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on the downward side of the age mountain.

Monday, October 25, 2010

What will You be Reading this Christmas?

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I don’t know about you but I take my cookbook buying very seriously. Throughout the year I scan Jessica’s Biscuits newsletter and Kitchen & Letters and shuffle books over to a cookbook folder. At Christmas, when NSSP is looking to feed my habit, I give him the list. The first few years he DIDN’T GET IT meaning that he thought he had a CHOICE from the list. No, No dear NSSP I want all that I ask for! But as you know compromises occur in any marriage. So I modified my request. There were the ABSOLUTES and the “you can pick from my surprise list”. This has been a win-win ritual. NSSP “surprises” me and I get what I want.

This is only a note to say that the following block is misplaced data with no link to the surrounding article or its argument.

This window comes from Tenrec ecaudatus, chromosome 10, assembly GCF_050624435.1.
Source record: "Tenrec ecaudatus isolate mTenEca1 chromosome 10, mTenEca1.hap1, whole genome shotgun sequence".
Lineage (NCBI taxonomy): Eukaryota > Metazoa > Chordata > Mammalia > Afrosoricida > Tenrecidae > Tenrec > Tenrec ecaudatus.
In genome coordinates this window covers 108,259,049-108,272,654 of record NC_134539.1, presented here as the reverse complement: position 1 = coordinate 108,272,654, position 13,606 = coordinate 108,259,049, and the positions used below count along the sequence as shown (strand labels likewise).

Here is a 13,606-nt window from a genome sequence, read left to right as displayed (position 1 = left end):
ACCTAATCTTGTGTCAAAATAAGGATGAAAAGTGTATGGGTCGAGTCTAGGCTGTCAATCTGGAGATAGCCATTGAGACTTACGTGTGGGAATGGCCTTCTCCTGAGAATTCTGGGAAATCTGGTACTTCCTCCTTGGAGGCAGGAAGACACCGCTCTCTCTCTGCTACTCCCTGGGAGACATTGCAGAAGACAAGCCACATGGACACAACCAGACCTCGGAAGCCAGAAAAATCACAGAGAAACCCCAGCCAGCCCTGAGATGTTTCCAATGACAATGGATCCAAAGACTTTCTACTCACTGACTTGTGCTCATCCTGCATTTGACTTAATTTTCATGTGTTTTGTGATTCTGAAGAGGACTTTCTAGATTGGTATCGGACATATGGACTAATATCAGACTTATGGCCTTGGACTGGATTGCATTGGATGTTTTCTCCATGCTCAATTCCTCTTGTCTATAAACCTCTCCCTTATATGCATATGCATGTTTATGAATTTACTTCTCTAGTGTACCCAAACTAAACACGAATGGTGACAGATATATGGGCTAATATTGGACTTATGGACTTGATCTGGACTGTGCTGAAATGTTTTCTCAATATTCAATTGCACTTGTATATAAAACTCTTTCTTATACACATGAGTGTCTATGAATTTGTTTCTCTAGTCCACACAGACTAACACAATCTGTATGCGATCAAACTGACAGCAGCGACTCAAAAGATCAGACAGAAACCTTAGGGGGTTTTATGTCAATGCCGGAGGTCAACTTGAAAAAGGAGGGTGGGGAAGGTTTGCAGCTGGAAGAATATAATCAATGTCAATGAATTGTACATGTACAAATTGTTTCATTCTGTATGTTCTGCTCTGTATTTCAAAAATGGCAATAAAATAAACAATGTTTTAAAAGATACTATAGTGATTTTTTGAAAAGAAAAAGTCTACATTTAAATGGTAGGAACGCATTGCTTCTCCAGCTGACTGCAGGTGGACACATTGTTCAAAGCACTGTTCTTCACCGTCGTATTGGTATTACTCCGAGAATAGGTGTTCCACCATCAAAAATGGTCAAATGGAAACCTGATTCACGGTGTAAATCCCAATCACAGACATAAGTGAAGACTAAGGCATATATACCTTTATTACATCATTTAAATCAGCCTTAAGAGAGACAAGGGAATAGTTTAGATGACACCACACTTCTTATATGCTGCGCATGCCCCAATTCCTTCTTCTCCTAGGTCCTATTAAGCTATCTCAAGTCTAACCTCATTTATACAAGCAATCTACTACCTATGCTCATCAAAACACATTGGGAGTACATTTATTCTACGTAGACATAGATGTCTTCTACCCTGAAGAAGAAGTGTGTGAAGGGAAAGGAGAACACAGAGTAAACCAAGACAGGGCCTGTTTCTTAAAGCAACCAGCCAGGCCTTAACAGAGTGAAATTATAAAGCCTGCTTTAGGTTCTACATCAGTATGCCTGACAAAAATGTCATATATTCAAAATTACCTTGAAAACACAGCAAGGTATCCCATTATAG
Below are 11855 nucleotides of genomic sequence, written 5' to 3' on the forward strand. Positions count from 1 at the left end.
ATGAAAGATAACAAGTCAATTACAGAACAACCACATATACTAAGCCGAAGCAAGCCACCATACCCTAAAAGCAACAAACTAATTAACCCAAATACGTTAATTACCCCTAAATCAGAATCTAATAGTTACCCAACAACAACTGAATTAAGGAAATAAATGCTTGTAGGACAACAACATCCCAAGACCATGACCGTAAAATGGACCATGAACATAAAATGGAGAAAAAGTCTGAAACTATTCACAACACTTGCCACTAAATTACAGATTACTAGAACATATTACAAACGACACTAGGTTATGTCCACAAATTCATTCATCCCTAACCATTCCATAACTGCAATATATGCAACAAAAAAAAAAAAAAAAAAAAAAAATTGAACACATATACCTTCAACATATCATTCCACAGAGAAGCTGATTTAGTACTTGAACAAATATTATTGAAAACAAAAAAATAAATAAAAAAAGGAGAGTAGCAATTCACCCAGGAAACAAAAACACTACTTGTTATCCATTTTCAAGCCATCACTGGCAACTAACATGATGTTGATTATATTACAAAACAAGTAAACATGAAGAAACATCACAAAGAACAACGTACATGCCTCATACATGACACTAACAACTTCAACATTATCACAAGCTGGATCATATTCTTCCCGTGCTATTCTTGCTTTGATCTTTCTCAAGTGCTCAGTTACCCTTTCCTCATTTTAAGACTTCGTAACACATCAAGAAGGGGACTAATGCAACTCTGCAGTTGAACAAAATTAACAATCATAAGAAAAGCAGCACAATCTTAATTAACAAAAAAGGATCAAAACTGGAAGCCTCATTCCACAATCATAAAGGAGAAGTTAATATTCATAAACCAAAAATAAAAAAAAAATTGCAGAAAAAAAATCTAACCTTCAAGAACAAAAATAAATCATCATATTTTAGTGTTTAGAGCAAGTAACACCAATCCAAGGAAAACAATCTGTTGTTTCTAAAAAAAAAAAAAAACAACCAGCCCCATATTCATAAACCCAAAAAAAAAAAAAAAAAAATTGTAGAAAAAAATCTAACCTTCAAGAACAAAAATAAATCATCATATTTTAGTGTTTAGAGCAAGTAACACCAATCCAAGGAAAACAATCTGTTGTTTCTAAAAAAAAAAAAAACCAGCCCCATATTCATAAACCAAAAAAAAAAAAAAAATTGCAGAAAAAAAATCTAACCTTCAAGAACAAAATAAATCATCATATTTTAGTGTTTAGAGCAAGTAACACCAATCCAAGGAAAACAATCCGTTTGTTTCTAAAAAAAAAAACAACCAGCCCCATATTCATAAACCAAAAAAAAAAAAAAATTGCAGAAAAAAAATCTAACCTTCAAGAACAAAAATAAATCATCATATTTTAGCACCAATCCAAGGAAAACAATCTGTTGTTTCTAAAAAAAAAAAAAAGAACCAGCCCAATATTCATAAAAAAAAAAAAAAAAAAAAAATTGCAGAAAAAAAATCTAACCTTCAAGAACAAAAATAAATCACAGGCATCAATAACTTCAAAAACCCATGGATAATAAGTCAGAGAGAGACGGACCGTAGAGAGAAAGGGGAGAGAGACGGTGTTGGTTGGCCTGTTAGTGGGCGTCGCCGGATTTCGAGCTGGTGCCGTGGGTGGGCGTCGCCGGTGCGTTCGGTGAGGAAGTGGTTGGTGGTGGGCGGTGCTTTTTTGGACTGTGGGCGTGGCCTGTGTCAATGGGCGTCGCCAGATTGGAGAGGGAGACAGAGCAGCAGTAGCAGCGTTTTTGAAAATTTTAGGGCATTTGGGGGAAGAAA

There is a bit of excitement-will he place the order in time? What DID he pick? Then, the arrival of the box. I stroke, shake, and dream of its contents.

Christmas day when all the presents are opened a second pot of coffee is made and I curl up with my new stack. I know I have a few hours before the kitchen turns into Christmas dinner mayhem and I am riding high on my cookbook fix.

I thought it would be fun to share the books I have accumulated through the year. Some were bought at Christmas others gathered from the “can’t live without” category.